NITDA: What Could Be

A brief review of the 2007 NITDA Act, the leaked bill & what it could mean for the Nigerian tech ecosystem.

INTRODUCTION 
It is an undeniable fact that Africa has one of the fastest growing tech markets in the world. Against all economic odds, the tech industry especially in Nigeria is booming day by day.

This growth can be attributed to the solution oriented approach that the tech sector applies. Where there was a gap in the public education system, edutech startups came to the rescue, where there was distress in the transportation sector, mobility and logistics startups became their knight in shining armour. Health startups are offering innovative healthcare solutions while fintech startups are looking to simplify traditional financial services. These industries among others have shown that the possibilities are indeed endless.

In Nigeria, statistics reveal that in 2001 when the National Information Technology Development Agency (NITDA) was established [the body responsible for the coordination, monitoring, evaluation and regulation of IT practices in Nigeria through subsequent regulatory guidelines and policies], the ICT sector in Nigeria grew from less than 1 percent of GDP to almost 10 percent of GDP in 2018. This growth spurt has prompted NITDA to consider a review of the 2007 Act in order to align with the accelerating changes in the tech ecosystem in Nigeria. The Director General of the NITDA, Kashifu Abdullahi expressed that this will enable Nigeria to keep up with the global pace of the tech ecosystem worldwide.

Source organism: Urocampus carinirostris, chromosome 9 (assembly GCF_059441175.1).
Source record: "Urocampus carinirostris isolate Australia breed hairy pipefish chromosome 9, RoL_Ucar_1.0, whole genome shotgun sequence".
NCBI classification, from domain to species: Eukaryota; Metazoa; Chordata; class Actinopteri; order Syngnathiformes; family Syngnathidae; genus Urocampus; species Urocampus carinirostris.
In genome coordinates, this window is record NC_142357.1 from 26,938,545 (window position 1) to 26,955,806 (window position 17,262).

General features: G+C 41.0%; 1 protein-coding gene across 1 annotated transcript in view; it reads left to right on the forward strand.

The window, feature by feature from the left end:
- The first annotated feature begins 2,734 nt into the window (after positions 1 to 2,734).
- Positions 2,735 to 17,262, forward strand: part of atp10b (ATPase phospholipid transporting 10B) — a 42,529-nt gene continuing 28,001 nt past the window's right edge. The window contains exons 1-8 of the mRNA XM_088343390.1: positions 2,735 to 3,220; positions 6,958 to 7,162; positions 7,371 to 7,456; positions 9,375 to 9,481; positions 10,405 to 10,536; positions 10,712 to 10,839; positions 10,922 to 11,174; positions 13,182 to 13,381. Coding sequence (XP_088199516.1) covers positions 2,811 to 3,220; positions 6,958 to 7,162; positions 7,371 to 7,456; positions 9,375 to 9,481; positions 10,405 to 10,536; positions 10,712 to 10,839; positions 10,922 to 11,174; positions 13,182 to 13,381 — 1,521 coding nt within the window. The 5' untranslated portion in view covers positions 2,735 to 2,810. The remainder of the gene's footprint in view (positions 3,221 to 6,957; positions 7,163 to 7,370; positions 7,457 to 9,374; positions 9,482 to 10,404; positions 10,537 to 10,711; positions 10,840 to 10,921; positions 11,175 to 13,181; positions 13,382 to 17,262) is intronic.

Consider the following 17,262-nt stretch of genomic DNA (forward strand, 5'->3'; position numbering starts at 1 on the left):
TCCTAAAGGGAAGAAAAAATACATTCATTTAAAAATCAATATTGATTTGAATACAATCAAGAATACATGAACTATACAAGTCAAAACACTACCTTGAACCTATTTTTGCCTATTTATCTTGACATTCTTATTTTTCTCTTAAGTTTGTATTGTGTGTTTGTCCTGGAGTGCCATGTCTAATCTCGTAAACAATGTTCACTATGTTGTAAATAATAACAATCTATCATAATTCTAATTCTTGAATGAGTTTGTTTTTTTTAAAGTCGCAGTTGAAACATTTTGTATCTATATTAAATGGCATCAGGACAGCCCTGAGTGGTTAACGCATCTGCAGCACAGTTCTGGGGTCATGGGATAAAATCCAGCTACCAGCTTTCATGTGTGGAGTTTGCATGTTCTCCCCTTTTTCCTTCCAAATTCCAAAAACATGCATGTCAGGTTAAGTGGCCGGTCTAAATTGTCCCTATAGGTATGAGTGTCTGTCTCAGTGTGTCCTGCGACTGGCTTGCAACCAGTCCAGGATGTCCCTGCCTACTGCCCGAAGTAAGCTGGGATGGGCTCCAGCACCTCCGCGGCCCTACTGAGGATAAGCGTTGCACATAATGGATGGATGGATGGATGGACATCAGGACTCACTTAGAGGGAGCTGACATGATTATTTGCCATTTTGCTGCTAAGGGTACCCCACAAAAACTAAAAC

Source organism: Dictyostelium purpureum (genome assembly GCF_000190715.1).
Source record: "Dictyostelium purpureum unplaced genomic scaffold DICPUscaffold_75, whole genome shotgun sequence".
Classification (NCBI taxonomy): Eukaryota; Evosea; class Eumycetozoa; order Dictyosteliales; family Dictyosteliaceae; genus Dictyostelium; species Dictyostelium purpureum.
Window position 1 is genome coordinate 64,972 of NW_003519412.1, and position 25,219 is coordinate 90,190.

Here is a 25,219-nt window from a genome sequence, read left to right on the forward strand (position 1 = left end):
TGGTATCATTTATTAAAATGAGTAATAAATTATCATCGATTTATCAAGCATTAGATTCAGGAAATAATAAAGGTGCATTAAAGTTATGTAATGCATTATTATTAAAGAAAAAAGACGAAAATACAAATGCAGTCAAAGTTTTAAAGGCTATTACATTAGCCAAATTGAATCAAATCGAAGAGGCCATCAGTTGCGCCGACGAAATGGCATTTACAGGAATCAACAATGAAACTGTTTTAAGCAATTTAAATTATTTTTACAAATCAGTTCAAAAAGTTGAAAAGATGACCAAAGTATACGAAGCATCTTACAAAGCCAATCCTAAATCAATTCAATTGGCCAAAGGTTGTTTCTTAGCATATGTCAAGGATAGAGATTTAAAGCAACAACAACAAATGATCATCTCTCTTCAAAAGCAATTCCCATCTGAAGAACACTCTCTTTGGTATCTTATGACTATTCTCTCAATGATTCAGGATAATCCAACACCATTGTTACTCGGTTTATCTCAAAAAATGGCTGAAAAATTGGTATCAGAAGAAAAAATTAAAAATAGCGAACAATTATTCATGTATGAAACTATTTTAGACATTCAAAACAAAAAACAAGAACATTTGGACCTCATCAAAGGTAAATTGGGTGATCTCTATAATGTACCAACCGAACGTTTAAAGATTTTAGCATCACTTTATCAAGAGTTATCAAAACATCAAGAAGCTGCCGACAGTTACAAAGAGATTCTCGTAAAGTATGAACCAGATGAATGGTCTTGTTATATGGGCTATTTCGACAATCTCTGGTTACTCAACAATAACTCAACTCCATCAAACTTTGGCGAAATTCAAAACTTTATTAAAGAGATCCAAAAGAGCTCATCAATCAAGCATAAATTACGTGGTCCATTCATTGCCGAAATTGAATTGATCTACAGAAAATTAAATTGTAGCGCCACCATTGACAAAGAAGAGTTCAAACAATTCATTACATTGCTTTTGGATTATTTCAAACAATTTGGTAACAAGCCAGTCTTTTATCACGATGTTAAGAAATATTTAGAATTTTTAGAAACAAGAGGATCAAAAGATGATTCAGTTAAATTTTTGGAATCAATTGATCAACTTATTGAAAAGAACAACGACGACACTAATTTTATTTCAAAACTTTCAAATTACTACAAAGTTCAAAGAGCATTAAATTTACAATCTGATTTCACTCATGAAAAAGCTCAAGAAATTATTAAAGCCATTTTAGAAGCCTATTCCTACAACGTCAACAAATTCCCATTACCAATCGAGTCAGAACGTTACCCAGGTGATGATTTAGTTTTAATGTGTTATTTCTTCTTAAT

As a startup founder, an angel investor, a venture capitalist or a tech enthusiast/entrepreneur, the importance of staying informed about policies concerning the tech sector cannot be over emphasized. One second, you're sleeping on your well-made bed, in your comfortable house, and the next second you could be sleeping on that same bed but in the middle of the ocean, faced with two options, to sink or to swim?

The recent leak of an amendment to some of the provisions of the National Information Technology Development Agency (NITDA) Act, 2007 led to this article; with our intention to highlight some significant similarities and differences, if any. Thanks (or no thanks?) to the leaked bill, we might have a glimpse at what the new NITDA Act could be.

From a bird’s eye view, the current Act and the proposed bill for its amendment don’t appear vastly different. In the NITDA 2007 Act and the leaked bill, the Federal Inland Revenue Service (FIRS) still has the duty to assess and collect a levy of 1% of the profit before tax of companies and enterprises with an annual turnover of N100,000,000 and pay into the National Information Technology Development Fund. Any company that fails to pay this levy is still liable to pay a fine or imprisonment or both depending on the peculiar circumstances. These provisions among a few others remain unchanged.

However, when you zoom in on other provisions, you’d notice some significant changes.